Archive for the 'Uncategorized' Category

Playing with Wolfram Alpha and Python

I love the idea of Wolfram Alpha. I haven’t used it enough to tell how the reality of it compares. Mostly what I’ve seen is easter-eggs, which are fun, but I wanted to see if I could do something more substantive.

An article I’d seen in the news lately piqued my interest about the number of PhDs by US State. It took a goodly amount of fiddling before I figured out I could get the answer by submitting this query:

‘How many phds in California?’

Take a look at what this gives you:

Lots of great information, including the specific answer I want, 331,101.

If I want to do this for all fifty states, I’m going to need to use the API not the interface. I registered for an API account which was quick and easy and checked out the bindings available on their site. The bindings left a lot to be desired, so I decided to just use urllib2.

Lately I can’t abide dealing directly with XML, so I found this nice library xmltodict. I’m sure [insert xml parsing technique] would work just as well or better.

As I was working I realized I also wanted to pull in total population, total adult population, etc. so I could talk about percentages.

I did this all in an IPython Notebook (if you’re not using this, you need to start, it’s totally awesome. Check out

Here is my notebook (created using Python 2.7):

Here is a rendered version of the notebook:

All in all it was a fun exercise but it still felt like page scraping. The one advantage is that you can ask the same question with slight modifications easily (e.g., how many people in California vs how many adults in Idaho) and get back essentially the same response so that’s handy. And although Wolfram Alpha returns a machine readable data structure (XML), it’s not exactly richly semantically tagged. There are plain text bits that have to be parsed. For example, sometimes a population will be expressed as its raw number, sometimes as 1.2 million. So I had to put special handling in my code for that case. It would be nice if such quantities were available with no plain-text parsing required.

One other adjustment that would be good would be to thread-out the calls to the API. It takes a good amount of time to process all of these serially and there’s no reason they couldn’t be threaded. I’ll definitely take a look at doing this.

If you’re just interested in results, here you go. This is the percentage of adults with PhDs and percentage of adults with at least an associates degree ranked by state from highest to lowest.

EDIT: After writing this, I found This looks to be a nicer wrapper, I’ll have to take a look and see if it works as advertised. Let me know if you’ve used it successfully.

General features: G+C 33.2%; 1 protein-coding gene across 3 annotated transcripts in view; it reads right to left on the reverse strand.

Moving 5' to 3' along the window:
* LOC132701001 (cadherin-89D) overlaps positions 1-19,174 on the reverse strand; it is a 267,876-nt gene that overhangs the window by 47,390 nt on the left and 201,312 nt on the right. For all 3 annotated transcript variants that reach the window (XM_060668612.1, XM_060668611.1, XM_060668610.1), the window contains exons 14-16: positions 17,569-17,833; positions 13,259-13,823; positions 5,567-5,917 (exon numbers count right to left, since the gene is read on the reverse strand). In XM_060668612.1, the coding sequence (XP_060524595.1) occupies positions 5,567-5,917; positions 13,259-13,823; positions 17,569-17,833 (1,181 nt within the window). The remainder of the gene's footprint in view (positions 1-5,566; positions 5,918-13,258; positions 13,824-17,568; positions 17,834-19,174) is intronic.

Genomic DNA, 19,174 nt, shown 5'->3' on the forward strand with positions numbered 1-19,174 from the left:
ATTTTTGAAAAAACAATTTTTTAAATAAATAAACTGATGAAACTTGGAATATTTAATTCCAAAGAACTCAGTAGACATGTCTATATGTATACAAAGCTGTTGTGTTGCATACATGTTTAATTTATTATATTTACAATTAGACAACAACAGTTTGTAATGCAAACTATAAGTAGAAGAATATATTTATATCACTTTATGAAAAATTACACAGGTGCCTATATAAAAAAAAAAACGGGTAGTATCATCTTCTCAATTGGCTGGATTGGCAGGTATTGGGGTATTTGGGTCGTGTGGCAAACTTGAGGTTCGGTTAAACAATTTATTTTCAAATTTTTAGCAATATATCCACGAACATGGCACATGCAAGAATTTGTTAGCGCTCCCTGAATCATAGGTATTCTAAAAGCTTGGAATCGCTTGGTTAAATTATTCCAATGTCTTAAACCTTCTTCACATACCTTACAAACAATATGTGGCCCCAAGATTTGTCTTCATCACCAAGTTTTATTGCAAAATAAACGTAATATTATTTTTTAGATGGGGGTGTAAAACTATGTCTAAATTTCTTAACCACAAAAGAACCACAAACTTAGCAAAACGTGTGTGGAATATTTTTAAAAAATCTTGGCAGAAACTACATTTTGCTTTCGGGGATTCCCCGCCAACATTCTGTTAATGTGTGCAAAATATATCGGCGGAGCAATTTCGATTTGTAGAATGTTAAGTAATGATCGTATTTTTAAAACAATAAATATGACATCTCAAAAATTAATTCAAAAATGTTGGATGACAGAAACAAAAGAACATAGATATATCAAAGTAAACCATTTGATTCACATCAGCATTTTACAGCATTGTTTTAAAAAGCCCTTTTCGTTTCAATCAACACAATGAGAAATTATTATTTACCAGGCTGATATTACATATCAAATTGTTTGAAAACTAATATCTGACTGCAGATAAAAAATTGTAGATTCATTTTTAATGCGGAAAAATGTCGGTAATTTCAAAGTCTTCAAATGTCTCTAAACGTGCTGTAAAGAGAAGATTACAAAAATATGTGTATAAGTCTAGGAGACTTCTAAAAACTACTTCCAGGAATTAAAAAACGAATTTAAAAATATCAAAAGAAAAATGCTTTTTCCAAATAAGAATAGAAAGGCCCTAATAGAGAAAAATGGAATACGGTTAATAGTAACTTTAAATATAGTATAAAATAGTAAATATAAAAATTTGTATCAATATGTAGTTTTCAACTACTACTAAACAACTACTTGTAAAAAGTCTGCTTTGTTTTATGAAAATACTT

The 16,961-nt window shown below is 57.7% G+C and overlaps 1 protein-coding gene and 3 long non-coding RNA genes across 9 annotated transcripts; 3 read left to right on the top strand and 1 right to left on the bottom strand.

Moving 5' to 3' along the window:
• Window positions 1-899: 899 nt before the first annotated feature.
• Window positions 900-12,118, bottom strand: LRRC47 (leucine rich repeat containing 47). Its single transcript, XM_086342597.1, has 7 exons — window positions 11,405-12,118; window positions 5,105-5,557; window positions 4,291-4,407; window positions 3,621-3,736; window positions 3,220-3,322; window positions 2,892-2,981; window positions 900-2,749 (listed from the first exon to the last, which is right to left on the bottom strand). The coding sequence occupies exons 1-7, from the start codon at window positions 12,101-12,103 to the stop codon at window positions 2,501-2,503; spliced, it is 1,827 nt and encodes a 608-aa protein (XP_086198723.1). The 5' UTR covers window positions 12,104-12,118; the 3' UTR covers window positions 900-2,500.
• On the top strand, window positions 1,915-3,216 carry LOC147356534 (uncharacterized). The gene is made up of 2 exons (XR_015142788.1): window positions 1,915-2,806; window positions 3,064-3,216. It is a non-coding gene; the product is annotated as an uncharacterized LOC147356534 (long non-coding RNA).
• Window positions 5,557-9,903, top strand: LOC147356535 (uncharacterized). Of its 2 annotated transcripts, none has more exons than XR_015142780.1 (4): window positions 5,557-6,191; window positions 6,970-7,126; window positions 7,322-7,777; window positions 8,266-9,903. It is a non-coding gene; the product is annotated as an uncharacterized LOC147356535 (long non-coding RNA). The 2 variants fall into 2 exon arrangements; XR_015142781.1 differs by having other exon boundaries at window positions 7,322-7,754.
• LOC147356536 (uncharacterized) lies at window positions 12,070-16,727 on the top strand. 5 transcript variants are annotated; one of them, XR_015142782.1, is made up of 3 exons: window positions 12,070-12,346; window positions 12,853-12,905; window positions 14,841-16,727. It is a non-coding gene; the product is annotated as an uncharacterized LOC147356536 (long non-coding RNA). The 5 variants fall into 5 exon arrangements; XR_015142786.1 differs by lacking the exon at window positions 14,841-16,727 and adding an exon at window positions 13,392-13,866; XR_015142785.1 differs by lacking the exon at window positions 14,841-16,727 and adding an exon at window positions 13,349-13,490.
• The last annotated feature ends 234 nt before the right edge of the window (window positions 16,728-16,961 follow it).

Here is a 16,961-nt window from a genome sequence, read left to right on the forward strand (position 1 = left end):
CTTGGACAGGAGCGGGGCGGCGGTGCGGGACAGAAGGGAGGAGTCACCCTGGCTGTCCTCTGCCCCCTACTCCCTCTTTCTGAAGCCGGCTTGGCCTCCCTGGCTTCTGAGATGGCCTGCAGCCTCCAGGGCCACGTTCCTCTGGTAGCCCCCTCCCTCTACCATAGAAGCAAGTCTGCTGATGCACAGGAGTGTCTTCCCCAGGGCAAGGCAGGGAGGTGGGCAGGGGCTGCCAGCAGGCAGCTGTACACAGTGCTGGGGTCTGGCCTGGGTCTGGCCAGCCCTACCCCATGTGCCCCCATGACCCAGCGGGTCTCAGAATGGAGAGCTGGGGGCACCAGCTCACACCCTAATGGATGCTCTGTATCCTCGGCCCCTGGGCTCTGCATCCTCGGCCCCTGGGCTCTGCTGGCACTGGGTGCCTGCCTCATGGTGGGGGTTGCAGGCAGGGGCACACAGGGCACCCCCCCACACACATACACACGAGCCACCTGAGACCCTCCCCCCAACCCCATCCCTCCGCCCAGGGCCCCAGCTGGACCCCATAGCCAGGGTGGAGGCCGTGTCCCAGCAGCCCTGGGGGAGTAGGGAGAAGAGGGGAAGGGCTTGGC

#1: Washington DC: 3.68%
#2: Maryland: 2.32%
#3: Massachusetts: 2.30%
#4: New Mexico: 1.75%
#5: Vermont: 1.66%
#6: Connecticut: 1.60%
#7: Delaware: 1.56%
#8: Virginia: 1.54%
#9: California: 1.42%
#10: New Jersey: 1.41%
#11: Rhode Island: 1.39%
#12: Colorado: 1.37%
#13: Oregon: 1.35%
#14: Washington State: 1.34%
#15: Pennsylvania: 1.31%
#16: New York: 1.30%
#17: Hawaii: 1.25%
#18: New Hampshire: 1.24%
#19: Arizona: 1.18%
#20: Utah: 1.17%
#21: Minnesota: 1.16%
#22: Montana: 1.14%
#23: North Carolina: 1.13%
#24: Illinois: 1.13%
#25: Nebraska: 1.12%
#26: Maine: 1.12%
#27: Florida: 1.10%
#28: Alaska: 1.10%
#29: Kansas: 1.08%
#30: Tennessee: 1.05%
#31: Missouri: 1.05%
#32: Georgia: 1.04%
#33: Idaho: 1.02%
#34: Wyoming: 1.02%
#35: Iowa: 1.02%
#36: Wisconsin: 0.99%
#37: Michigan: 0.98%
#38: South Dakota: 0.97%
#39: Ohio: 0.97%
#40: Texas: 0.94%
#41: South Carolina: 0.93%
#42: Alabama: 0.92%
#43: Indiana: 0.91%
#44: North Dakota: 0.87%
#45: Mississippi: 0.82%
#46: Oklahoma: 0.81%
#47: Louisiana: 0.81%
#48: Kentucky: 0.80%
#49: Nevada: 0.78%
#50: Arkansas: 0.77%
#51: West Virginia: 0.77%
college graduates
#1: Washington DC: 50.47%
#2: Massachusetts: 48.28%
#3: Connecticut: 45.71%
#4: New Hampshire: 44.77%
#5: Colorado: 44.07%
#6: Vermont: 43.98%
#7: New Jersey: 43.76%
#8: Maryland: 43.53%
#9: Minnesota: 42.94%
#10: Hawaii: 41.90%
#11: Washington State: 41.71%
#12: Virginia: 41.58%
#13: New York: 40.38%
#14: Rhode Island: 39.72%
#15: North Dakota: 39.42%
#16: Maine: 39.06%
#17: Illinois: 39.05%
#18: Oregon: 39.04%
#19: Florida: 38.78%
#20: Nebraska: 38.50%
#21: Montana: 38.27%
#22: Kansas: 38.26%
#23: California: 38.13%
#24: Delaware: 37.30%
#25: South Dakota: 37.15%
#26: Iowa: 36.75%
#27: Wisconsin: 36.73%
#28: Pennsylvania: 36.66%
#29: Utah: 36.56%
#30: Arizona: 36.26%
#31: North Carolina: 35.96%
#32: Michigan: 34.98%
#33: Wyoming: 34.34%
#34: New Mexico: 34.09%
#35: Georgia: 33.89%
#36: South Carolina: 33.78%